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Ex-Air Force pilot shares knowledge to broaden students’ horizons

Michael Ryan uses the lessons he learned as an Air Force officer to teach world affairs at Mount Aloysius College in Cresson.

By Patt Keith

pkeith@altoonamirror.com

Cambria County native Michael C. Ryan has packed a lot of living and learning into his life, and now he is sharing those lessons with students at Mount Aloysius College in Cresson.

Ryan, a Mount instructor in world affairs, has nearly four decades of public and private sector service: first as an A-10 fighter pilot during the Cold War and most recently as a high-ranking civilian who served as the deputy assistant secretary of defense for European and NATO policy.

“He has just retired from a substantial role in the government and is bringing his incredible experience to the classroom for the Mounties,” Sam Wagner, Mount associate vice president of marketing and communications, said.

“Ryan is incredibly student-focused and our students absolutely love him. His knowledge of international affairs and world cultures is invaluable to our students and he does an incredible job of bringing that knowledge into the classroom,” Wagner said.

In this role, as deputy assistant secretary, he supported the under secretary of defense for policy and oversaw policy issues related to the nations and international organizations of Europe (including the North Atlantic Treaty Organization), Russia, the Middle East, Africa and the Western Hemisphere.

Ryan’s responsibilities included expand partnerships and deepen defense cooperation with more than 120 nations.

In 2016, U.S. Air Force Maj. Holly Cookson was assigned by the Air Force Reserve to be Ryan’s executive officer. At that time, Ryan was the director of the J9 Interagency Partnering effort at U.S. European Command, Stuttgart Germany.

Cookson describes Ryan as a “great friend and mentor” who showed her how building relationships leads to success.

Ryan’s responsibilities at the European command were to bring leaders from more than a dozen U.S. agencies (FBI, Homeland Security, Department of Energy, the State Department) and scores of diplomatic entities and agencies to work together with the U.S. military and the Department of Defense.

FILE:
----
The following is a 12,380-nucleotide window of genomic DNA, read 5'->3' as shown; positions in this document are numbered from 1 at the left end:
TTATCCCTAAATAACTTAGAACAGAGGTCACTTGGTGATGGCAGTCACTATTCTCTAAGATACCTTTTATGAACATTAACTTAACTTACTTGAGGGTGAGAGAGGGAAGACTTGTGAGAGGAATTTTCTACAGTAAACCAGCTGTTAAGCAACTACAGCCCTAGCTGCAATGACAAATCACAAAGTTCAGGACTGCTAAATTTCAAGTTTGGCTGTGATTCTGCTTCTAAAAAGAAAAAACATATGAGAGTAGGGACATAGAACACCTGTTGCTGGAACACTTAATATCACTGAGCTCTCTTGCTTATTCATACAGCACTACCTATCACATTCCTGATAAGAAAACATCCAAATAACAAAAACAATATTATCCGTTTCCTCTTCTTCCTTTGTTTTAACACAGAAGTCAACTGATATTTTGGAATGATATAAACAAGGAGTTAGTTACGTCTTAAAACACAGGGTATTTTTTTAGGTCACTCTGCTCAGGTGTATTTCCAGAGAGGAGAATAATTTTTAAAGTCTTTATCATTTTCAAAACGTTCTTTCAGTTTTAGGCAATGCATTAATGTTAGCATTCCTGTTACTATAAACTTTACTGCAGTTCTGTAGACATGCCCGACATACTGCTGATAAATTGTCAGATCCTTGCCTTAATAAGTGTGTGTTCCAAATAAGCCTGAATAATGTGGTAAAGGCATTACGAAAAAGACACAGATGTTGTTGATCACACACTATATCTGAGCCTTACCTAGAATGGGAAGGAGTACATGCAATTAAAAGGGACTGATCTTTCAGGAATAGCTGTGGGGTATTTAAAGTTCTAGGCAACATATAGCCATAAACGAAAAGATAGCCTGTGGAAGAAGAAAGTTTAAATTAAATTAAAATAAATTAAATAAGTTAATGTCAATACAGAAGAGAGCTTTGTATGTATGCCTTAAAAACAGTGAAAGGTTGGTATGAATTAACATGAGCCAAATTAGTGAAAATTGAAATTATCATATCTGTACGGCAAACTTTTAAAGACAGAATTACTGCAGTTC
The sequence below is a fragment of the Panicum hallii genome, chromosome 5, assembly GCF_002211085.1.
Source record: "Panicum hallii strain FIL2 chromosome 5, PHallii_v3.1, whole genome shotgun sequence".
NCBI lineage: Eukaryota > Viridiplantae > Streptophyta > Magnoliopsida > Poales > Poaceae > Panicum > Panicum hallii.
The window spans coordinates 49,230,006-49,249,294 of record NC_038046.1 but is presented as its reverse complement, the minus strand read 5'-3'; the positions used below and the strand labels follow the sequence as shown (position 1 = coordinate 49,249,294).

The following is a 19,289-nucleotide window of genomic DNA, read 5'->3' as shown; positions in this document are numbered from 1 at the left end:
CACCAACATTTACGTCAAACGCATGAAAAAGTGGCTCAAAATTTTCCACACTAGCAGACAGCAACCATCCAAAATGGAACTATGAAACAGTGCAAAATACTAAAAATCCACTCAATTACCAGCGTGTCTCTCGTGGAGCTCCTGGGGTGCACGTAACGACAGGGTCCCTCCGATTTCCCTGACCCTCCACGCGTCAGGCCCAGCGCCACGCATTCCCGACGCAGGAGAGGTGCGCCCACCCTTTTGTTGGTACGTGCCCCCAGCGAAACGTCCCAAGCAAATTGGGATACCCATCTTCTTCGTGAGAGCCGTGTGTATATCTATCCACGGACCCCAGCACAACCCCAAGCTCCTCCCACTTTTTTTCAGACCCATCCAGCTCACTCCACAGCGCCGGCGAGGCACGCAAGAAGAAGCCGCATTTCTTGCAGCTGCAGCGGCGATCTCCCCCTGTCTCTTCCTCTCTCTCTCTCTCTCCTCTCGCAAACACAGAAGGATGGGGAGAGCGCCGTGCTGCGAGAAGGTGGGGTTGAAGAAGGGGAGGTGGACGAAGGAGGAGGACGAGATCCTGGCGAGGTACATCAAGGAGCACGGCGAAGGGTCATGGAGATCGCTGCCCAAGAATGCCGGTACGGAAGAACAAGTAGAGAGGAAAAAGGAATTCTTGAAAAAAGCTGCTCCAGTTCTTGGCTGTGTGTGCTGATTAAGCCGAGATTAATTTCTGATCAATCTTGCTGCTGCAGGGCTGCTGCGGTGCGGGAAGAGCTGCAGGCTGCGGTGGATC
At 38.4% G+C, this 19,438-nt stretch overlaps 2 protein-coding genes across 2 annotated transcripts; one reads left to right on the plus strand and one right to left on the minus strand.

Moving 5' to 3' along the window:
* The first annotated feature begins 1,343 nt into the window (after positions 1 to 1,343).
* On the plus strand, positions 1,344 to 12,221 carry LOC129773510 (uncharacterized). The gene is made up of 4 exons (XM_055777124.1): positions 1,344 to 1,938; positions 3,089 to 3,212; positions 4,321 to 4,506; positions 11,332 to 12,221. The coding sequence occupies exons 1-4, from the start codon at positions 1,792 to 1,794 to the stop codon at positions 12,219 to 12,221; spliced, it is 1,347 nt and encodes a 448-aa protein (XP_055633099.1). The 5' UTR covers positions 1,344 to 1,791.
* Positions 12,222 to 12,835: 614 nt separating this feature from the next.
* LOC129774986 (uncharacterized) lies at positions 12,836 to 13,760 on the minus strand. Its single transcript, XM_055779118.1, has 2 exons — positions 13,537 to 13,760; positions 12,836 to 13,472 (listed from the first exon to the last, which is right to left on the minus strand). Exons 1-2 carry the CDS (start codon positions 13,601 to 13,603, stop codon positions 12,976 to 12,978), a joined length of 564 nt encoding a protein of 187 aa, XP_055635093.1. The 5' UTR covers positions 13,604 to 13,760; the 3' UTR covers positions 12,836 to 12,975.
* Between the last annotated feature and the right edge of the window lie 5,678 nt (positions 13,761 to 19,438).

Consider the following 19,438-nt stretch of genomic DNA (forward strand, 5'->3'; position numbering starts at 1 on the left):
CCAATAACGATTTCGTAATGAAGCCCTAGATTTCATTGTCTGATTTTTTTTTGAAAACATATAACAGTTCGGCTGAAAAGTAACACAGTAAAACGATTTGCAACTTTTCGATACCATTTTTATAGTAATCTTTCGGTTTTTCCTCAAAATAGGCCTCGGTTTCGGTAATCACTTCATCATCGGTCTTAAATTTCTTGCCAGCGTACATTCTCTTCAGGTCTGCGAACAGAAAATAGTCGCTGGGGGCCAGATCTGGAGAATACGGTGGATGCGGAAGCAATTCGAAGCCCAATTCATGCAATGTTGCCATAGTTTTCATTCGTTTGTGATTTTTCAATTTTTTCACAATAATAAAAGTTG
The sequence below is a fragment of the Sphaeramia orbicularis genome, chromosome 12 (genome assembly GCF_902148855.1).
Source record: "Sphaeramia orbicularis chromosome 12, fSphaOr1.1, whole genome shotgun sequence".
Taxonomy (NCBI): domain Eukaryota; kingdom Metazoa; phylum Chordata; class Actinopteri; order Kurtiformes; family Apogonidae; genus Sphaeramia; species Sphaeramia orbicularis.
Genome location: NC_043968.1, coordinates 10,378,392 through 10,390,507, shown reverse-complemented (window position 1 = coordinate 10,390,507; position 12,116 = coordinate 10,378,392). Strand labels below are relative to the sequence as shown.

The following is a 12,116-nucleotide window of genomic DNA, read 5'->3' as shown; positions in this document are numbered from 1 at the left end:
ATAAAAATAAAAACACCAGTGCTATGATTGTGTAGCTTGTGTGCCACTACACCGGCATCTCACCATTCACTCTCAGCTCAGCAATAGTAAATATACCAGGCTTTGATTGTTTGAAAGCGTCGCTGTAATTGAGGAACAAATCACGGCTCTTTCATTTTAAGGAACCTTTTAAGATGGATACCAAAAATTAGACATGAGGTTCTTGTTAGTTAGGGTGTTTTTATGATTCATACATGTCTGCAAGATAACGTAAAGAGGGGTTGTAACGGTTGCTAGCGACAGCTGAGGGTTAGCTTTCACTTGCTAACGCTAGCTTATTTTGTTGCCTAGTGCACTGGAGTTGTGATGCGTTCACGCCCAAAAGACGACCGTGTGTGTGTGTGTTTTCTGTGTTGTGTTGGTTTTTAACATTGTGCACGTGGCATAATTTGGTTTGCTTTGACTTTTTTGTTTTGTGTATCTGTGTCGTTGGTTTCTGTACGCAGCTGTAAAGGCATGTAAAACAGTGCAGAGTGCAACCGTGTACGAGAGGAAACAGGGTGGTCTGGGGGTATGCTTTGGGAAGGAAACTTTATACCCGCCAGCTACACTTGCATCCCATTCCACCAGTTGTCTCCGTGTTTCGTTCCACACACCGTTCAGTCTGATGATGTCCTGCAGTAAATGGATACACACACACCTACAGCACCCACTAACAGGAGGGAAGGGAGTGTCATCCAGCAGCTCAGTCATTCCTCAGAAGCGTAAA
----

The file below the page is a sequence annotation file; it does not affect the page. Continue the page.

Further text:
“He was like herding cats in this vast bureaucracy, and he was very, very good because it comes down to having people of all cultures, backgrounds, schools, relationships, training in different areas to come to a common purpose which is defending our homeland,” Cookson said. “Every agency and aspect of the U.S. military has its own culture.

Cookson said Ryan was “constantly teaching” so she wasn’t surprised for him to be in a college classroom. Ryan constantly taught her better ways to lead. As they walked to meetings, Cookson said she used the time away from phones and computers as opportunities for mentoring.

She credits Ryan for helping her see her potential as a civilian and within the Air Force Reserves.

“How do I define success? How do I want to live? What brings me happiness,” Cookson said, recalling the questions Ryan asked her. He told me to “figure that out and follow it. … Mr. Ryan made me think bigger and gave me inspiration that it was all within my reach if I wanted it.”

Ryan’s first dream was to become an Air Force pilot. He was first inspired as a little boy watching planes criss-cross the skies.

“I was in seventh grade, and I was waiting to see the guidance counselor for one of those first career talks and I picked up the U.S. Air Force Academy catalog. That was it for me. I knew,” he said. He served for more than 25 years in the U.S. Air Force, but the first part, the happiest part, was flying the A-10 Thunderbolt II in Europe.

He grew up in a military family whose Catholic faith sustained them when his father was missing in action in World War II.

Several generations of Ryans attended the Mount starting with his grandmother. His great aunt joined the college’s founding order, the Sisters of Mercy. As Sister Mary Therese, she taught English there for 50 years.

So, when Ryan retired from the Senior Executive Service in the summer of 2017, he chose to return to Cambria County — after 25 years in Europe.

“I feel blessed to have had the career I’ve had and the life we’ve shared. It’s all by the grace of God, “ he said.

The Ryan file

Name: Michael Ryan

Residences: Richland and Carrolltown

Family: Married nearly 35 years to Gloria; children: Carissa, 29, lives in Boston; son Michael Daniel Ryan, 28, Carrolltown

Education: Bachelor of Science degree, U.S. Air Force Academy, Colorado Springs, Colo.; Master of Science degree, international relations, Troy State University, European Campus; Distinguished Graduate, Joint Military Intelligence College, Washington, D.C.; National Defense Fellow, Congressional Research Service, Washington, D.C., and Collège Interarmees de Defense (Joint Defense College), Paris, France

Career: Adjunct instructor of world affairs at Mount Aloysius College, Cresson; retired Air Force colonel; retired member of the Senior Executive Service; former deputy assistant secretary of defense for European and NATO policy, Office of the Secretary of Defense

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